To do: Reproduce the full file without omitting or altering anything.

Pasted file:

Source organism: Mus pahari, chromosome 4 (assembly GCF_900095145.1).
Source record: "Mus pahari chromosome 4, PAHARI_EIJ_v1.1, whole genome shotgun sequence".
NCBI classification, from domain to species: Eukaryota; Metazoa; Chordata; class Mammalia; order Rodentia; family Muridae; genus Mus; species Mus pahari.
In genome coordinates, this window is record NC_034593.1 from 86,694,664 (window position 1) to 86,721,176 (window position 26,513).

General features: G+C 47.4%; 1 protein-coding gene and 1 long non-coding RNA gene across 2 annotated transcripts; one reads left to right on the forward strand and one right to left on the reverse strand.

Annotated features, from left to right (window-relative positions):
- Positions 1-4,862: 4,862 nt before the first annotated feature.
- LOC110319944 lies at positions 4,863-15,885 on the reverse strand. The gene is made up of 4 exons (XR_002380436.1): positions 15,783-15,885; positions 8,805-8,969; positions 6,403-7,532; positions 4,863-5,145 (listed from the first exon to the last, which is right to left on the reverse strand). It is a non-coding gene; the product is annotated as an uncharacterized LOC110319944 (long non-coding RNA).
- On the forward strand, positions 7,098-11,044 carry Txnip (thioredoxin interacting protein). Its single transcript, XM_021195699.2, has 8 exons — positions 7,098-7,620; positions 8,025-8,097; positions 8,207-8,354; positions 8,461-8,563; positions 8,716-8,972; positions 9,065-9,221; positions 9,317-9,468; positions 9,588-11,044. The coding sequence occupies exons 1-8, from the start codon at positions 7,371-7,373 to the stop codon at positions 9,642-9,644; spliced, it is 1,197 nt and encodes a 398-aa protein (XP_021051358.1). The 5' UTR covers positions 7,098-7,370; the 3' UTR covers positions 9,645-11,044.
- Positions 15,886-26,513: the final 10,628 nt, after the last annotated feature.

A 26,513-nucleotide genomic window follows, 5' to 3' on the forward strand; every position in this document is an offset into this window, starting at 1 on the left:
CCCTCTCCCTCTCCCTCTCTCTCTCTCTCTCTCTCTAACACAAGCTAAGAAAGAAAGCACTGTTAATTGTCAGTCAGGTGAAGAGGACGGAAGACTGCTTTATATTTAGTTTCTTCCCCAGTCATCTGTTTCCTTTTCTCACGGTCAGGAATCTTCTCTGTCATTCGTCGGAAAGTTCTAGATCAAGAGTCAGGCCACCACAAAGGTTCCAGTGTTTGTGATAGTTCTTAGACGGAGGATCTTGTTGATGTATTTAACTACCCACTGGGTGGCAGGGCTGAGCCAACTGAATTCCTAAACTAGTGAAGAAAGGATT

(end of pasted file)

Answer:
Source organism: Mus pahari, chromosome 4 (assembly GCF_900095145.1).
Source record: "Mus pahari chromosome 4, PAHARI_EIJ_v1.1, whole genome shotgun sequence".
NCBI classification, from domain to species: Eukaryota; Metazoa; Chordata; class Mammalia; order Rodentia; family Muridae; genus Mus; species Mus pahari.
In genome coordinates, this window is record NC_034593.1 from 86,694,664 (window position 1) to 86,721,176 (window position 26,513).

General features: G+C 47.4%; 1 protein-coding gene and 1 long non-coding RNA gene across 2 annotated transcripts; one reads left to right on the forward strand and one right to left on the reverse strand.

Annotated features, from left to right (window-relative positions):
- Positions 1-4,862: 4,862 nt before the first annotated feature.
- LOC110319944 lies at positions 4,863-15,885 on the reverse strand. The gene is made up of 4 exons (XR_002380436.1): positions 15,783-15,885; positions 8,805-8,969; positions 6,403-7,532; positions 4,863-5,145 (listed from the first exon to the last, which is right to left on the reverse strand). It is a non-coding gene; the product is annotated as an uncharacterized LOC110319944 (long non-coding RNA).
- On the forward strand, positions 7,098-11,044 carry Txnip (thioredoxin interacting protein). Its single transcript, XM_021195699.2, has 8 exons — positions 7,098-7,620; positions 8,025-8,097; positions 8,207-8,354; positions 8,461-8,563; positions 8,716-8,972; positions 9,065-9,221; positions 9,317-9,468; positions 9,588-11,044. The coding sequence occupies exons 1-8, from the start codon at positions 7,371-7,373 to the stop codon at positions 9,642-9,644; spliced, it is 1,197 nt and encodes a 398-aa protein (XP_021051358.1). The 5' UTR covers positions 7,098-7,370; the 3' UTR covers positions 9,645-11,044.
- Positions 15,886-26,513: the final 10,628 nt, after the last annotated feature.

A 26,513-nucleotide genomic window follows, 5' to 3' on the forward strand; every position in this document is an offset into this window, starting at 1 on the left:
CCCTCTCCCTCTCCCTCTCTCTCTCTCTCTCTCTCTAACACAAGCTAAGAAAGAAAGCACTGTTAATTGTCAGTCAGGTGAAGAGGACGGAAGACTGCTTTATATTTAGTTTCTTCCCCAGTCATCTGTTTCCTTTTCTCACGGTCAGGAATCTTCTCTGTCATTCGTCGGAAAGTTCTAGATCAAGAGTCAGGCCACCACAAAGGTTCCAGTGTTTGTGATAGTTCTTAGACGGAGGATCTTGTTGATGTATTTAACTACCCACTGGGTGGCAGGGCTGAGCCAACTGAATTCCTAAACTAGTGAAGAAAGGATT